Facebook’s insatiable lust for data and the powerful tools it builds and puts into the hands of just about anyone with a credit card have had serious negative impacts on society; elections have been influenced, the course of referendums changed, and today dangerous disinformation still runs rampant across the platform. The people behind these things have all taken advantage of Facebook’s unprecedented influence machine.

Finally, regulators and legislators are taking note. More importantly than that, consumers are taking note as well, as people are starting to question just what happens to their data and how social media platforms work behind the scenes.

Apple has been the first of the big-tech companies to identify the inherent opportunity here. In the potentially unique position of not being reliant on huge amounts of data about its user to turn a profit, Apple was able to make a strong play out of protecting its users’ privacy by blocking the kind of tracking facilities that Facebook relies on for monitoring its users on the iPhone. For once, Apple’s vice-like hold on the software running on its phones proved to be a huge boon for consumers as it wiped out Facebooks tracking capability in a single software patch. This one simple move hit Facebook’s profit margin by over $10 billion whilst also positioning Apple as the consumer’s champion on privacy and security.

Your move, Google

Apple sells 1 in 3 smartphones worldwide, so Facebook doesn’t need to worry… right? After all, there are still all those lovely Android users out there and, thanks to the fragmentation in the Android mobile phone market there are plenty of phones in use today that aren’t running the latest version of Android and won’t be getting an update any time soon.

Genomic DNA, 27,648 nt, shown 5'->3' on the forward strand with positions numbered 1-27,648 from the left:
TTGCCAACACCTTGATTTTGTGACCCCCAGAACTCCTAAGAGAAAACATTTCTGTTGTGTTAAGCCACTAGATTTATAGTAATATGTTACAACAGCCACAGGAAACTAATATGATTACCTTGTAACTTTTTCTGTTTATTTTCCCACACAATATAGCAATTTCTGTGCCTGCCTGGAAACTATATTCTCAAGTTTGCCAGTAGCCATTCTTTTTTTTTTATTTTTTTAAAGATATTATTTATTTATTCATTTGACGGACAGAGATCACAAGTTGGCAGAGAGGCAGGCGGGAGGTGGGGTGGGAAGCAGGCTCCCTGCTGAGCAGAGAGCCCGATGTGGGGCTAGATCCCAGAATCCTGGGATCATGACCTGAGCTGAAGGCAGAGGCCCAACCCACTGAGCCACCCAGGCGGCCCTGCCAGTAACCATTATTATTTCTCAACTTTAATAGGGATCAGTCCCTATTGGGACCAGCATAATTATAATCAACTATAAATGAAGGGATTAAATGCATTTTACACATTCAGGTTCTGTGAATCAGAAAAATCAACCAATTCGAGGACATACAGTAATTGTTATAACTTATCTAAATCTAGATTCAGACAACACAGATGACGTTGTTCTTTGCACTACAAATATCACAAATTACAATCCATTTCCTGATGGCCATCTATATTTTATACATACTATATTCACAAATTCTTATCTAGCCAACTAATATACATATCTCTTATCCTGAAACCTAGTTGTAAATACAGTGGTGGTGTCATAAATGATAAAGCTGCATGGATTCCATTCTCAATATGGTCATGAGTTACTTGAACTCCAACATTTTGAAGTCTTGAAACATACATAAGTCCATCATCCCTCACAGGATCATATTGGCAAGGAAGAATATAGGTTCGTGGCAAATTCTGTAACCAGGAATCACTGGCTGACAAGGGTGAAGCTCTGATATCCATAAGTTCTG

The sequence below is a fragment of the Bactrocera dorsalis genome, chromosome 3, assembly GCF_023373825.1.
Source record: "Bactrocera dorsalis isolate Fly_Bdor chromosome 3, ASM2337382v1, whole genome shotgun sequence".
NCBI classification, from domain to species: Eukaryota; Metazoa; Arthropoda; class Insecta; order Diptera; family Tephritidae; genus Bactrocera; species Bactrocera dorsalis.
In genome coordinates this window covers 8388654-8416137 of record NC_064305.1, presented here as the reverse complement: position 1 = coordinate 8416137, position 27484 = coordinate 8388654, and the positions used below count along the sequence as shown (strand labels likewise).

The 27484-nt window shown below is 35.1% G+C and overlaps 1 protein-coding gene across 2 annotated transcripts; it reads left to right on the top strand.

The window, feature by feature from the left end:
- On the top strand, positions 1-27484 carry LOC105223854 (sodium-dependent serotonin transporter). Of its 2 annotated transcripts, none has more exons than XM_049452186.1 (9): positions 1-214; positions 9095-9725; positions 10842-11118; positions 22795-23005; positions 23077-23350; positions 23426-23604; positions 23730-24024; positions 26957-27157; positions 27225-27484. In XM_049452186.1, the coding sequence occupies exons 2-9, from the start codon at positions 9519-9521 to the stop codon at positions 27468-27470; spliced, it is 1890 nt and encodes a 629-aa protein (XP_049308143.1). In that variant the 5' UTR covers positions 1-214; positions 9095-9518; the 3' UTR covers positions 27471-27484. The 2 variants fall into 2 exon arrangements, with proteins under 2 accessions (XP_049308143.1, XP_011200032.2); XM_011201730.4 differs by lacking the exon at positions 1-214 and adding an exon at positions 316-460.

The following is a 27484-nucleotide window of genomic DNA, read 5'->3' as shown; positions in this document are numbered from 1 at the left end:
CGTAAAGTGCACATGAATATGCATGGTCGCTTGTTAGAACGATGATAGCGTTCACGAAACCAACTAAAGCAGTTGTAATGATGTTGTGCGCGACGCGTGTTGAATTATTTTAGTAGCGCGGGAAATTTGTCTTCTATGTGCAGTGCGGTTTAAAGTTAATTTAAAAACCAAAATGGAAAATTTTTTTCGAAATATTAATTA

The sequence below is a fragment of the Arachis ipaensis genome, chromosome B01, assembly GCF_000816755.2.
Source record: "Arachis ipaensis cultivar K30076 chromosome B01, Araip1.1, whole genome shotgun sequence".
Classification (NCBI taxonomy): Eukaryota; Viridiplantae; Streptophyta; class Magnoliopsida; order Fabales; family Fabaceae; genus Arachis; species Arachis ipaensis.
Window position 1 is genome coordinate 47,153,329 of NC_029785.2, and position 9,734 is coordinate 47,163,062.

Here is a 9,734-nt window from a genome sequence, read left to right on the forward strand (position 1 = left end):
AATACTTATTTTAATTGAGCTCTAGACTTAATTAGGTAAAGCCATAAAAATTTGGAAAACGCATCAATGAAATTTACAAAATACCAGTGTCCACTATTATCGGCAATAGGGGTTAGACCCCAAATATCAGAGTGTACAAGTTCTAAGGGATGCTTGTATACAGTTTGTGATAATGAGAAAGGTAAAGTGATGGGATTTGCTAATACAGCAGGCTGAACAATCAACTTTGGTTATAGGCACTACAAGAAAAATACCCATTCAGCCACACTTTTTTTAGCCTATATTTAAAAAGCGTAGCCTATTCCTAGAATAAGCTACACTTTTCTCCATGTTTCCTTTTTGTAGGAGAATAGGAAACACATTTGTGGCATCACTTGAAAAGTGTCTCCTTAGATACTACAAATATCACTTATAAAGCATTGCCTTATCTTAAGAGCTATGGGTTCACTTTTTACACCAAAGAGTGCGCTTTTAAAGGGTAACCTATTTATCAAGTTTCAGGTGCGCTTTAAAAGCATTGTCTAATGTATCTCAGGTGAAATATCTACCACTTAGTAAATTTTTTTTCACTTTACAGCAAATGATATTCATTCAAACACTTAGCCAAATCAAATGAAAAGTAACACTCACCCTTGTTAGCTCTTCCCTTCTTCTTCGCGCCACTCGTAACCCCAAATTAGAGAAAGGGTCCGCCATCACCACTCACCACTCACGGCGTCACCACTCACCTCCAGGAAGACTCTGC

Well, maybe not. Google recently announced wide-ranging privacy changes of their own, including bringing an end to third-party tracking and data sharing in apps. It’s a super-fine line for Google to tread as they, like Facebook, rely on advertising as a major source of revenue and use copious amounts of user data to improve targeting and advertising effectiveness. In their blog post, Google (Alphabet) went to some pains to stress that they were not taking the “blunt approach” of others (e.g. Apple) and were committed to helping advertisers transition to new, privacy focussed technologies.

Google themselves are having real problems weaning their systems off intrusive user tracking. The most recent attempt, Federated Learning Of Cohorts (or FLoC) was roundly panned and quickly killed off. Its replacement, “Topics”, isn’t really much better – it still takes your browsing history and infers your interests from it and whilst the topic groups are allegedly broad, that doesn’t really answer the question of why Google should be looking at your browsing history at all. It’s a question being asked in the American Congress, in the EU, by a growing movement of activists, experts, and consumers, and by the UK government, all of whom have expressed an aim to see an end to all behaviourally targetted advertising.

Enter… Nick Clegg?

Yes, sliding in from stage left to take a leading role as one of Facebook’s “Big Three” (alongside Zuckerberg and Cheryl Sandberg) is Sir Nick Clegg, former deputy Prime Minister of the UK and the man so famous for his lack of integrity that there is a Wikipedia page explaining his role in triggering student riots in the UK after going back on a manifesto pledge not to introduce student tuition fees.

Deployed by Facebook to lobby governments worldwide, he’s already in the spotlight as Facebook seeks to challenge Google over its right to implement privacy controls in the Android operating system. Incredibly, I find myself realizing that Facebook has a point – Google blocking other forms of tracking but allowing their own (Topics – which others can then plug into via an API and presumably for a fee) does have all the hallmarks of a classic piece of anti-competitive market monopolization. As odious as Facebook’s tracking of users is, surely it needs to be an “all or nothing” situation; how can it be right for one company to track you, but not another?

It’s going to be a fascinating time in the digital advertising space and I can’t decide if I’m very, very glad not to be in it right now (and having to explain to clients why their campaigns aren’t working how they used to) or whether I’m going to feel like I’m missing out not being in the thick of this fight.

Ultimately, the late 2020s may be the time when personalized, behavioral advertising finally dies. Who knows, we might just have to get creative with our advertising campaigns again to compensate….